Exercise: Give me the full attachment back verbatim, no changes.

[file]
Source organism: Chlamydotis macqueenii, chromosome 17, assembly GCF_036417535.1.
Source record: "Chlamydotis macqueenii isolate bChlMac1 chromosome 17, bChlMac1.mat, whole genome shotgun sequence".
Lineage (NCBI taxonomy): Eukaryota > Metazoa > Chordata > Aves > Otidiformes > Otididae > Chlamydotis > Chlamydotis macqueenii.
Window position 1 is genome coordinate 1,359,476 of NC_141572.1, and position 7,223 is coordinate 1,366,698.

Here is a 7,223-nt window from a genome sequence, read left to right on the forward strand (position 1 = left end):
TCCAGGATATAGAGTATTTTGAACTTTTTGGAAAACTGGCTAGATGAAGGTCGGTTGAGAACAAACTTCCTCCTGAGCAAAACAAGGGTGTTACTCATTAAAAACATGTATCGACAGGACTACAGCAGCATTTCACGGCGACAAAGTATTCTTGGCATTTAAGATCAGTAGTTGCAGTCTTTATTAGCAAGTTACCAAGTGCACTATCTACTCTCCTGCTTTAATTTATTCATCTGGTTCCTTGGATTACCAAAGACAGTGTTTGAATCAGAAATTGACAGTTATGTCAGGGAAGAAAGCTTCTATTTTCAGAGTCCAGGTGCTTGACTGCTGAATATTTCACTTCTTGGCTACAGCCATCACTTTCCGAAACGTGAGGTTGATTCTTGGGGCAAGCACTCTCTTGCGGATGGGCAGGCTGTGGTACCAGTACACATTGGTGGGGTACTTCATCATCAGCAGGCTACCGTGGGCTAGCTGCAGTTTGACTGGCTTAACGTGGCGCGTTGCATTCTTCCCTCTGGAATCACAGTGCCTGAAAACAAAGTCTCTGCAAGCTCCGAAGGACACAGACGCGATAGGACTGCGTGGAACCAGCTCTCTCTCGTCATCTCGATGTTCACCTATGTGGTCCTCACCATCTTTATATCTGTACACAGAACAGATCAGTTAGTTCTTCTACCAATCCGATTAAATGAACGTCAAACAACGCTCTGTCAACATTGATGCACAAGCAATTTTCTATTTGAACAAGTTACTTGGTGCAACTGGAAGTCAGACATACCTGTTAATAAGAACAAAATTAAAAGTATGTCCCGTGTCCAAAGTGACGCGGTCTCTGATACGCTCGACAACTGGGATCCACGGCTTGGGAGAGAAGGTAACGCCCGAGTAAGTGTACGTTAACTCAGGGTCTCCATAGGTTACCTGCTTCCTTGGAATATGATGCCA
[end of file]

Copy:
Source organism: Chlamydotis macqueenii, chromosome 17, assembly GCF_036417535.1.
Source record: "Chlamydotis macqueenii isolate bChlMac1 chromosome 17, bChlMac1.mat, whole genome shotgun sequence".
Lineage (NCBI taxonomy): Eukaryota > Metazoa > Chordata > Aves > Otidiformes > Otididae > Chlamydotis > Chlamydotis macqueenii.
Window position 1 is genome coordinate 1,359,476 of NC_141572.1, and position 7,223 is coordinate 1,366,698.

Here is a 7,223-nt window from a genome sequence, read left to right on the forward strand (position 1 = left end):
TCCAGGATATAGAGTATTTTGAACTTTTTGGAAAACTGGCTAGATGAAGGTCGGTTGAGAACAAACTTCCTCCTGAGCAAAACAAGGGTGTTACTCATTAAAAACATGTATCGACAGGACTACAGCAGCATTTCACGGCGACAAAGTATTCTTGGCATTTAAGATCAGTAGTTGCAGTCTTTATTAGCAAGTTACCAAGTGCACTATCTACTCTCCTGCTTTAATTTATTCATCTGGTTCCTTGGATTACCAAAGACAGTGTTTGAATCAGAAATTGACAGTTATGTCAGGGAAGAAAGCTTCTATTTTCAGAGTCCAGGTGCTTGACTGCTGAATATTTCACTTCTTGGCTACAGCCATCACTTTCCGAAACGTGAGGTTGATTCTTGGGGCAAGCACTCTCTTGCGGATGGGCAGGCTGTGGTACCAGTACACATTGGTGGGGTACTTCATCATCAGCAGGCTACCGTGGGCTAGCTGCAGTTTGACTGGCTTAACGTGGCGCGTTGCATTCTTCCCTCTGGAATCACAGTGCCTGAAAACAAAGTCTCTGCAAGCTCCGAAGGACACAGACGCGATAGGACTGCGTGGAACCAGCTCTCTCTCGTCATCTCGATGTTCACCTATGTGGTCCTCACCATCTTTATATCTGTACACAGAACAGATCAGTTAGTTCTTCTACCAATCCGATTAAATGAACGTCAAACAACGCTCTGTCAACATTGATGCACAAGCAATTTTCTATTTGAACAAGTTACTTGGTGCAACTGGAAGTCAGACATACCTGTTAATAAGAACAAAATTAAAAGTATGTCCCGTGTCCAAAGTGACGCGGTCTCTGATACGCTCGACAACTGGGATCCACGGCTTGGGAGAGAAGGTAACGCCCGAGTAAGTGTACGTTAACTCAGGGTCTCCATAGGTTACCTGCTTCCTTGGAATATGATGCCA